Maggot Debridement Therapy (MDT)

maggot-therapyFly maggots have been known for centuries to debride and heal wounds. Maggot debridement therapy (MDT) was first introduced in the USA in 1931 and was routinely used there until mid-1940 in over 300 hospitals. With the advent of antibiotics, maggot therapy became rare until the early 1990’s, when it was re-introduced first in the USA. Today, MDT is used in most countries worldwide. This method has been used in over 3,000 medical institutions and over 80,000 patients have been treated in the last 25 years. In the meantime, this treatment modality received the approval from many national health authorities including USA, UK, Germany, Austria and Israel.

Usually, sterile maggots of the green bottle fly, Lucilia sericata, are used for MDT. This treatment modality could be used for any kind of purulent, sloughy wound on the skin, independent of the underlying diseases or the location on the body for ambulatory as well as for hospitalized patients. MDT has been used successfully for different chronic wounds including diabetic foot and venous stasis ulcers, as well as in abscesses, burns, cellulitis, gangrene, lymphostasis, Burger’s disease, neuropathies, paraplegia, hemiplegia, osteomyelitis mastoiditis, thalassemia, polycythemia, dementia and basal cell carcinoma. This method has been recommended especially for patients with diabetic foot ulcers and pressure ulcers. One of the major advantages of MDT is that the maggots separate the necrotic tissue from the living tissue, making a surgical debridement easier. In 80-95% of the cases, a complete or significant debridement of the wound is achieved. As therapy progresses, new layers of healthy tissue are formed over the wounds. There is a significant decrease of the bacterial load, offensive odor emanating from the necrotic tissue and from intense pain accompanying the wound. In a significant number of patients, an immediate amputation can be prevented because of MDT, while in other cases, a more proximal amputation can be avoided.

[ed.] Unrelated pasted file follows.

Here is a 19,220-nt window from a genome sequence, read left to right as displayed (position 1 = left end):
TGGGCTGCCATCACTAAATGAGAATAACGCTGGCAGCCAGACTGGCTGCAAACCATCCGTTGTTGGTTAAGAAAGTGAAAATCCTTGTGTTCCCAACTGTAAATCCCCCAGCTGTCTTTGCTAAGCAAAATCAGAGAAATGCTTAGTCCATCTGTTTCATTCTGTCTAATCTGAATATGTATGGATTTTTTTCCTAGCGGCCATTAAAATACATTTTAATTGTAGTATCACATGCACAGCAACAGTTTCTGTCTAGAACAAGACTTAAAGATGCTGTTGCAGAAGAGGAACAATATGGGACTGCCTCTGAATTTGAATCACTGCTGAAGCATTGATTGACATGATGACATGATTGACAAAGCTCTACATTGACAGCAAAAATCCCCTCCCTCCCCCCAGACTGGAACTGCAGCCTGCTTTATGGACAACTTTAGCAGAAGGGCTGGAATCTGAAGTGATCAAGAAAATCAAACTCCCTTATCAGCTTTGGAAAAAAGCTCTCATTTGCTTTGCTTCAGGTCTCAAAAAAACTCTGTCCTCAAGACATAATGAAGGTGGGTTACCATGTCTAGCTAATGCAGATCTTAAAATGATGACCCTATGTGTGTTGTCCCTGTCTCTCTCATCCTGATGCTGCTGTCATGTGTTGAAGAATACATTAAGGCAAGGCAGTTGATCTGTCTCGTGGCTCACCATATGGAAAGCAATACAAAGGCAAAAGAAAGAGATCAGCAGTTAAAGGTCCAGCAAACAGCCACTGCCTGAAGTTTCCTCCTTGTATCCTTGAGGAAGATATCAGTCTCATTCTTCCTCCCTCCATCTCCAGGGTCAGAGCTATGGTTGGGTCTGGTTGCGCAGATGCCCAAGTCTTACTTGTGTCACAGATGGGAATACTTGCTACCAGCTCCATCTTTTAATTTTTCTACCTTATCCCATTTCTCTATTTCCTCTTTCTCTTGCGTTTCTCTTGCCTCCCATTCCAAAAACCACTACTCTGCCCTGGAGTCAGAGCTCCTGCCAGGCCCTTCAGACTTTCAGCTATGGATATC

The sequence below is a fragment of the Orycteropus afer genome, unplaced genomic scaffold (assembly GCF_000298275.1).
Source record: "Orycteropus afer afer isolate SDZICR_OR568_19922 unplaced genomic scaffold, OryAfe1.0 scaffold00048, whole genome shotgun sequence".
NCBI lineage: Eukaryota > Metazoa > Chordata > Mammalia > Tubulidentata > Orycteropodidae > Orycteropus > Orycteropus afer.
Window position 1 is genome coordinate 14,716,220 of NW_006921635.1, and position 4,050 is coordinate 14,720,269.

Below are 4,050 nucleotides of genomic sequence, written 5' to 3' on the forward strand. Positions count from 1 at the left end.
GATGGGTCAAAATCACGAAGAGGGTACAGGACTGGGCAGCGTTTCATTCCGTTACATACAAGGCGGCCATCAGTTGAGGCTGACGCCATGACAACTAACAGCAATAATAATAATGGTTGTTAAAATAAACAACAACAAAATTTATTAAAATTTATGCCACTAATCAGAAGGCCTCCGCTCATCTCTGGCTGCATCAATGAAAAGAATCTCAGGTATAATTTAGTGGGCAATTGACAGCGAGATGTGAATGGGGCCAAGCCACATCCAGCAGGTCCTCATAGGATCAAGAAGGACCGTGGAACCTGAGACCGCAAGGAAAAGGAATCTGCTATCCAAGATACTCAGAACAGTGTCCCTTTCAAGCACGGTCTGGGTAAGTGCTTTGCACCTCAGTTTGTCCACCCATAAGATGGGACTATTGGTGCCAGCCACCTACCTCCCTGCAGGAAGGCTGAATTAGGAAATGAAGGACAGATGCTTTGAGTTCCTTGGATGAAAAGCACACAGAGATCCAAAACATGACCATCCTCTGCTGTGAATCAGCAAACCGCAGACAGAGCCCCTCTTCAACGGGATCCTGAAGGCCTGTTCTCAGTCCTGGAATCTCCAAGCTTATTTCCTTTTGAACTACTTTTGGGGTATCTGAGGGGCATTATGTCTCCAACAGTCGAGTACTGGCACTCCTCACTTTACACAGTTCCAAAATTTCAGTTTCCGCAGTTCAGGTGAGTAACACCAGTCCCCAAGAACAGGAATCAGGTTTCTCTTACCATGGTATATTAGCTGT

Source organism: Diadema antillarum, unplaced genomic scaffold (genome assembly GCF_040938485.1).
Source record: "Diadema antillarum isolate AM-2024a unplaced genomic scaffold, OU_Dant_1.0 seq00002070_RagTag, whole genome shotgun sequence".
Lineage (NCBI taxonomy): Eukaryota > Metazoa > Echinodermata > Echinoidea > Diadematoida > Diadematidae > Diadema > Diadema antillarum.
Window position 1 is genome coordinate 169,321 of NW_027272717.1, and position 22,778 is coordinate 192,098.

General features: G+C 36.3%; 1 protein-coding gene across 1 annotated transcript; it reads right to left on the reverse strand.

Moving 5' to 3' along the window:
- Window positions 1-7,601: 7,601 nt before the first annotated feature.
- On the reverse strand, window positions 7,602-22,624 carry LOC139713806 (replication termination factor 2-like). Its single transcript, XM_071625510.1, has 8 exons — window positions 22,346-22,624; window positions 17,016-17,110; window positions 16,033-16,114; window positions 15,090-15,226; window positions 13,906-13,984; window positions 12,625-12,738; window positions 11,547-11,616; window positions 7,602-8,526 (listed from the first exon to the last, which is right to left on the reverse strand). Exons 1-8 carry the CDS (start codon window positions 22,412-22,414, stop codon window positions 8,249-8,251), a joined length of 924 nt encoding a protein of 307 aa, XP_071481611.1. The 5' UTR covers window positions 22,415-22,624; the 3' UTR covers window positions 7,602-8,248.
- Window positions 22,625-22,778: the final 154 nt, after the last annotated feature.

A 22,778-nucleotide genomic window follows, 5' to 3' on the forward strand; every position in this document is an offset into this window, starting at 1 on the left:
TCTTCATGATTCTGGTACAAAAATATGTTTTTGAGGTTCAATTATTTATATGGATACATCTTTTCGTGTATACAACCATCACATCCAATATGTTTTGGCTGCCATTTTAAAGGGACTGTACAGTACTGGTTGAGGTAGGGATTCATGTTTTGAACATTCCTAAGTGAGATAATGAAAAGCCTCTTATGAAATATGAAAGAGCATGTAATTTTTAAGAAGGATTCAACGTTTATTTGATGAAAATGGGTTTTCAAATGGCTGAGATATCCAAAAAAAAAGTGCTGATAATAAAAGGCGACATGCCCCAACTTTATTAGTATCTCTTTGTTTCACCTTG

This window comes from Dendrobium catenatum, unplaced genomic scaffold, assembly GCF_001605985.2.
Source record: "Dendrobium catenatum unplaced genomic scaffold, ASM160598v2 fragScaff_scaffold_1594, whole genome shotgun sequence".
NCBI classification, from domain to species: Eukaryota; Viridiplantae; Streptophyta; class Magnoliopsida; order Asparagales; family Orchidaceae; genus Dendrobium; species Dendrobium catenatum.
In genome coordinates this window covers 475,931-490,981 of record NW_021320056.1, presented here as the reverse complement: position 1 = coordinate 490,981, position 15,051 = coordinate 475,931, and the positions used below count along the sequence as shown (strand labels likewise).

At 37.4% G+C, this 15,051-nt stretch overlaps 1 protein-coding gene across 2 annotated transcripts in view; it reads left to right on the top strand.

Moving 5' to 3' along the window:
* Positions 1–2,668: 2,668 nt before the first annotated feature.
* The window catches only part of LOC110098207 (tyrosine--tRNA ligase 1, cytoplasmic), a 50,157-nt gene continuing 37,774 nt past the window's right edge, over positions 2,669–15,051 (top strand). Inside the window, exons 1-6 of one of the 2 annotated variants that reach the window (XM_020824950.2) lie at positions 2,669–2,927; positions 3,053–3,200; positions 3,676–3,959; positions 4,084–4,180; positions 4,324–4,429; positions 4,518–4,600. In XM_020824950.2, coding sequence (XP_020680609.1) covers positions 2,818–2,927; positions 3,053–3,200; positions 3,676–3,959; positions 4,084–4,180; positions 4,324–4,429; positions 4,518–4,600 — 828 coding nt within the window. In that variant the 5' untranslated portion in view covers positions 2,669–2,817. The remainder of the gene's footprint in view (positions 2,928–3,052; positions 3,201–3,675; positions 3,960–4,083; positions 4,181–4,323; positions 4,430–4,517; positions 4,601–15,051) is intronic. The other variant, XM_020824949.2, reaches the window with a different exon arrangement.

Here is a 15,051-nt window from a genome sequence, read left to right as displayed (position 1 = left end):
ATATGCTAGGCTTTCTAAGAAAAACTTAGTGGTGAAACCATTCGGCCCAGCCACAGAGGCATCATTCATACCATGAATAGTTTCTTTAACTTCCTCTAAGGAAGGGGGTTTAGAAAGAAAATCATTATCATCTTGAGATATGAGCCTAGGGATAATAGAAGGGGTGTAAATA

Sterile maggots are being produced and marketed by private companies in countries such as UK, Germany, USA, Japan, Malaysia and Israel.

In conclusion, MDT proved to be an effective method in cleaning chronic wounds and initiating granulation. It is a simple, efficient, safe and cost-effective tool for the treatment of wounds and ulcers, which do not respond to conventional treatment and surgical intervention.

References

Ruiz, JC, Munoz AF, Sarusiento-Jimenez HE. 2010. Clinical practice guideline for the treatment of acute and chronic wounds with maggot debridement therapy. Mexican Association for Wound Care and Healing, pp. 44,

Zarchi K, Jemec GB. 2012. The efficacy of maggot debridement therapy–a review of comparative clinical trials. Int Wound J. 9(5): 469-77. doi:10.1111/j.1742-481X.2011.00919.x. pdf

Gilead L, Mumcuoglu KY, Ingber A. 2012.The use of maggot debridement therapy in the treatment of chronic wounds in hospitalised and ambulatory patients. J Wound Care. 21(2):78, 80, 82-85. pdf

Sherman RA. 2014. Mechanisms of maggot-induced wound healing: what do we know, and where do we go from here? Evid Based Complement Alternat Med. 2014: 592419. doi: 10.1155/2014/592419. pdf

Sun X, Jiang K, Chen J, Wu L, Lu H, Wang A, Wang J. 2014. A systematic review of maggot debridement therapy for chronically infected wounds and ulcers. Int J Infect Dis. 25: 32-7. doi: 10.1016/j.ijid.2014.03.1397. pdf

Choudhary V, Choudhary M, Pandey S, Chauhan VD, HasnaniJJ. 2016. Maggot debridement therapy as primary tool to treat chronic wound of animals. Vet World.  9(4): 403-9. doi: 10.14202/vetworld.2016.403-409. pdf

Nigam Y, Morgan C. 2016. Does maggot therapy promote wound healing? The clinical and cellular evidence.J EurAcadDermatolVenereol. 30(5): 776-82. doi: 10.1111/jdv.13534. pdf